While we continue to see meteoric rises in loan defaults and the FDIC's "Watch List" no longer fits on a single sheet of paper, there is, as yet, no industry-wide strategy for a permanent repair of the U. S. S. Banking System. Bank analyst David Ellison, who runs the FBR Small Cap Financial Fund, recently pumped up the cash levels in his two funds to as much as 50% of assets, noting that "too many financial executives remain in denial." From last week's Wall Street Journal: "While he is heartened by the industry's recent upturn, he remains wary of chronic woes such as weak loan demand at banks. The timing of a sector turnaround is impossible to predict," said Mr. Ellison. His downbeat themes: No one has any idea how much worse things will get amid poisonous debt lurking inside financial outfits, and this is just the beginning of a complete regulatory overhaul needed to eventually fix the problems."
What is interesting to note is how, from a global perspective, the current crisis differs from prior recessions. (When it costs $110 to fill up the SUV and $250 to purchase groceries and the stock portfolio is oozing red, one can't help but use the "R" word.)
In days of old, as the U.S. goes, so goes the world. Financial trends generally started here and then circled the globe. This time around, in the financial sector, that doesn't appear to be the case. Leading European, Asian and Canadian banks have shown relatively strong performance over the last couple of years, and a certain degree of immunity from the crisis facing U.S. financial institutions. As a result, their stock prices are, for the most part, hanging on fairly well.
Contrast U.S. banks Corus (CORS) and Wachovia (WB), with Canada's Bank of Nova Scotia (BNS) and Europe's HSBC (HBC). Two years ago, Corus was trading at $23/per share and Wachovia at $55/share. At press time, those prices were, respectively, $3.80 and $14.50, declines of 74% to 83%. Meanwhile, up north, BNS traded two years ago at $42/share and closed last week at $48; while, across the pond, HSBC was at $91 two years ago and closed last week at just under $84. These are just a few of many examples here and abroad.
Why the difference? In a nutshell, U.S. banks are being pummeled for their aggressive lending practices. During the past five years, many U.S. banks abandoned their Brooks Brothers suits in favor of trendy American Apparel outfits. Conservative 70% loan-to-value ratios were abandoned in favor of 80% loans with a 15% mezzanine piece grafted on. Underwriting based on historical data was abandoned in favor of underwriting based on future pro formas. Geographic restrictions gave way to broader regional measures.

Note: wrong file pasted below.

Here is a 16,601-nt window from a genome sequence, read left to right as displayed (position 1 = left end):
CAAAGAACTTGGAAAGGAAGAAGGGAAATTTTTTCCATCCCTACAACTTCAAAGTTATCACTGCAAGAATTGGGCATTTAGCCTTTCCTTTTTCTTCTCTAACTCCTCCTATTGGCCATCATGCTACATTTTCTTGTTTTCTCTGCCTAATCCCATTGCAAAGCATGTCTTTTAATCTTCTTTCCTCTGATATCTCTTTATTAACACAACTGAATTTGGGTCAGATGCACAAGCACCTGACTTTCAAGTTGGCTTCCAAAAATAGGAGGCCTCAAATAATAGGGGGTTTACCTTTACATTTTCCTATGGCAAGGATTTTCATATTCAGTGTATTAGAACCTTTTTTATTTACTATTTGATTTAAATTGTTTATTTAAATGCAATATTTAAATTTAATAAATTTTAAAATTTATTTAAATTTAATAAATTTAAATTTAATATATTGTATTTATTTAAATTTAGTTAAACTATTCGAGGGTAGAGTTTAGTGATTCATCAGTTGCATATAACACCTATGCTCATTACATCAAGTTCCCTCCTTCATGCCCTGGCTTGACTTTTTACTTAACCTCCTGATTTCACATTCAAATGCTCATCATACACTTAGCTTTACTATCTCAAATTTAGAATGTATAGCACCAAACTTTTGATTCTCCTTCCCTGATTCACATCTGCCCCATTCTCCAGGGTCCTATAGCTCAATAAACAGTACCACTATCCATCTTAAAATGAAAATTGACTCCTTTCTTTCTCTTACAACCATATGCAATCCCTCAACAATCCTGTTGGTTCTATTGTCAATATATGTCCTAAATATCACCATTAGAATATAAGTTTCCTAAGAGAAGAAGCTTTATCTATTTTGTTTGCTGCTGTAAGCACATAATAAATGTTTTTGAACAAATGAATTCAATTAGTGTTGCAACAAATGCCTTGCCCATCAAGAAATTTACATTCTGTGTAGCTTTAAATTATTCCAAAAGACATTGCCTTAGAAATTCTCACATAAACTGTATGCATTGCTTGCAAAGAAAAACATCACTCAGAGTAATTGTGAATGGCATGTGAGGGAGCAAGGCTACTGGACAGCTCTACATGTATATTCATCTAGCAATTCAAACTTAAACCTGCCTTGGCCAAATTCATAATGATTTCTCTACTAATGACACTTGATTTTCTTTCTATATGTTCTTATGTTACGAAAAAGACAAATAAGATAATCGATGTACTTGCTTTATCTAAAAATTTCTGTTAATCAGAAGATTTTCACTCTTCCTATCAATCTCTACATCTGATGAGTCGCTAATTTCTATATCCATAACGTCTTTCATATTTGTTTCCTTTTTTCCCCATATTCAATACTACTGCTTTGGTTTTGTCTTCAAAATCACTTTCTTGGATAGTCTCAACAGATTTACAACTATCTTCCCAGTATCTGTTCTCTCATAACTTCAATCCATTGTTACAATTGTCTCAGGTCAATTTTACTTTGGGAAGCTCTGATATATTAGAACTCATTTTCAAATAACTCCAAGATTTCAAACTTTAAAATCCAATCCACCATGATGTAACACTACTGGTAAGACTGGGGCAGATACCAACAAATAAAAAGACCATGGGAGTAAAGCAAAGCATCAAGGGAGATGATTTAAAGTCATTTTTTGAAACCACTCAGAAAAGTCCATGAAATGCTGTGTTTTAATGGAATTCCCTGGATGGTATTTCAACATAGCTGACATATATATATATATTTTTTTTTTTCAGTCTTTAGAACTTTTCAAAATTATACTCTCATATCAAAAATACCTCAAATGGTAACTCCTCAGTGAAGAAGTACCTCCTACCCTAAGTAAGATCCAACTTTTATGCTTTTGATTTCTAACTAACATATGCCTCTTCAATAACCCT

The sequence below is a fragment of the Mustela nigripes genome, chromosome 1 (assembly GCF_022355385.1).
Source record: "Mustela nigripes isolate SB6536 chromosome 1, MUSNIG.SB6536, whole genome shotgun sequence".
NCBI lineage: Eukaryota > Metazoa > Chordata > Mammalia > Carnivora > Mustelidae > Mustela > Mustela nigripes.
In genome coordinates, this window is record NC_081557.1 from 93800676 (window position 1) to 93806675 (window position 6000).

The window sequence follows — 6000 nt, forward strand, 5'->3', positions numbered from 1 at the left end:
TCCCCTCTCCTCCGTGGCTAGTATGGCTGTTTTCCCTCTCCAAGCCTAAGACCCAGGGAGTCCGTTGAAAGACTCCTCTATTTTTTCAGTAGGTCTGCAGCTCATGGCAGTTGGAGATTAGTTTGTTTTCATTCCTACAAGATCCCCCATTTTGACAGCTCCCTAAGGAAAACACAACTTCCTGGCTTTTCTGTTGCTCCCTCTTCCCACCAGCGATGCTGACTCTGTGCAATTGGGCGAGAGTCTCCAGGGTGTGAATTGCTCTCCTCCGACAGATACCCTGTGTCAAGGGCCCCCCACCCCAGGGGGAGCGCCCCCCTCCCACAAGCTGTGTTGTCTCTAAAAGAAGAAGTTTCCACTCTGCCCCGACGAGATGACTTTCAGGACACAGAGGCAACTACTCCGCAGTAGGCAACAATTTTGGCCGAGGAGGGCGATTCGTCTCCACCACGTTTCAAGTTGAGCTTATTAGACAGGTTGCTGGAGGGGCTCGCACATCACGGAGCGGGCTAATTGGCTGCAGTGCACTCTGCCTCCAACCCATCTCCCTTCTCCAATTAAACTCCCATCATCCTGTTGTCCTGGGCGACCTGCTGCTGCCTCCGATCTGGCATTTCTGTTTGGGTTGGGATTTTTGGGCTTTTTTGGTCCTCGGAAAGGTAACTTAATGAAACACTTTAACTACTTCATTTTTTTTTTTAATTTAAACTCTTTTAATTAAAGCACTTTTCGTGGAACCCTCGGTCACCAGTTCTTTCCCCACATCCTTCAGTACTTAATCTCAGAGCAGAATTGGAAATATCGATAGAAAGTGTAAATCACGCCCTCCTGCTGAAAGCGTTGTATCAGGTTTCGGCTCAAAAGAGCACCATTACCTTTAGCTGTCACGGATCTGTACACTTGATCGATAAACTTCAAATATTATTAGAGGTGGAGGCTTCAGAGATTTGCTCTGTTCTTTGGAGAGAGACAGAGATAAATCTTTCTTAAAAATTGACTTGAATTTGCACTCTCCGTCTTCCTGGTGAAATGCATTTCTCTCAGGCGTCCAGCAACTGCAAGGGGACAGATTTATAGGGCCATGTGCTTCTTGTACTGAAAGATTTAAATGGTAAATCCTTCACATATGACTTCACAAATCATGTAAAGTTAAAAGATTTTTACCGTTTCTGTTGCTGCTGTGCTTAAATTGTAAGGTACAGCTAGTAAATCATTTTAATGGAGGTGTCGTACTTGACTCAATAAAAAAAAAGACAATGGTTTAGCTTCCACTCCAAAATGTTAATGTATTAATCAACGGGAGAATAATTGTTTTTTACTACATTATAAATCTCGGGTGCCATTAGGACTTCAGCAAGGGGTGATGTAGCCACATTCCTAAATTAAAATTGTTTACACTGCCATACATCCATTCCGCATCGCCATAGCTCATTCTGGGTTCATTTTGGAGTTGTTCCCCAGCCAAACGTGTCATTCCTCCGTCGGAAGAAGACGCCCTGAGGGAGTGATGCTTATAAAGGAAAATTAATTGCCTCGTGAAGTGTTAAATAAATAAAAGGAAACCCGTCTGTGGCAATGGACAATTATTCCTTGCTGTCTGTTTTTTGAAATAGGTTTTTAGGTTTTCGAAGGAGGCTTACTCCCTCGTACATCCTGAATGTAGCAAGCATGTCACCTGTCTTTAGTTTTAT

This did not occur everywhere, of course, and a fair number of well-managed U.S. institutions stuck to their tried and true ways. Although those "stodgy" institutions "suffered" in the context of limited deal flow over the last few heady years, today those banks are avoiding massive write-offs and enjoying relatively healthy balance sheets.
Most overseas banks didn't quite see the world like the maverick U.S. banks. Many leading international banks appear to have come through the current crisis relatively unscathed. Generally, foreign lenders appear to have stuck to their tried and true lending practices - underwriting borrowers on their abilities to repay; not over-leveraging deals, not betting that increased values would rescue bad business decisions. Certain hyper-aggressive foreign lenders, who bought into the new U.S.-style financial alchemy, are now taking their lumps. UBS, abandoning its centuries-old, staid approach to underwriting, joined the hoopla in the U.S. and was rewarded with tens of billions in write-downs in the past year.
A second dynamic was at work as well. The eroding value of the U.S. dollar strengthened the relative financial positions of foreign lenders. The Euro, Pound and Canadian dollar have soared to unprecedented levels, relative to the U.S. dollar, increasing the relative position of foreign banks from a cash and collateral perspective. Even those foreign lenders who made risky U.S. real estate loans are buffered by the strength of their currencies.
The likely result: a dramatic increase in the failure rate of U.S. banks and a corresponding likelihood of increased foreign investment into U.S. financial assets at knock-down prices. Don't be surprised if today's troubled U.S. banks and floundering American commercial real estate assets are tomorrow's German-owned international financial institutions and Saudi-owned trophy properties.
It's interesting that so many of these present day issues hearken back to lessons I learned during my freshman year of college. Lesson #1, from Econ 101: the Law of Supply and Demand - too much money chasing a finite number of good investments drives investment in marginal (or worse) projects. Lesson #2, from Physics 101: Newton's Laws of Motions - what goes up must come down.
Today, it seems that U.S. banks which employed the most aggressive lending practices appear to display the least responsive reaction times in dealing with their defaulted loan portfolios. As loan volume plummets, loan losses rise along with restructuring costs. Many of these institutions appear poised to fail, both because demand has dramatically eroded and their costs (from write-offs and workouts) are escalating. The root cause, though, was poor lending practices. As Darwin postulated, the strong survive and prosper and the weak will be absorbed by more efficient domestic or foreign buyers or rescued by the government and, ultimately, taxpayers. Profits will be made by those with conservative but opportunistic positions.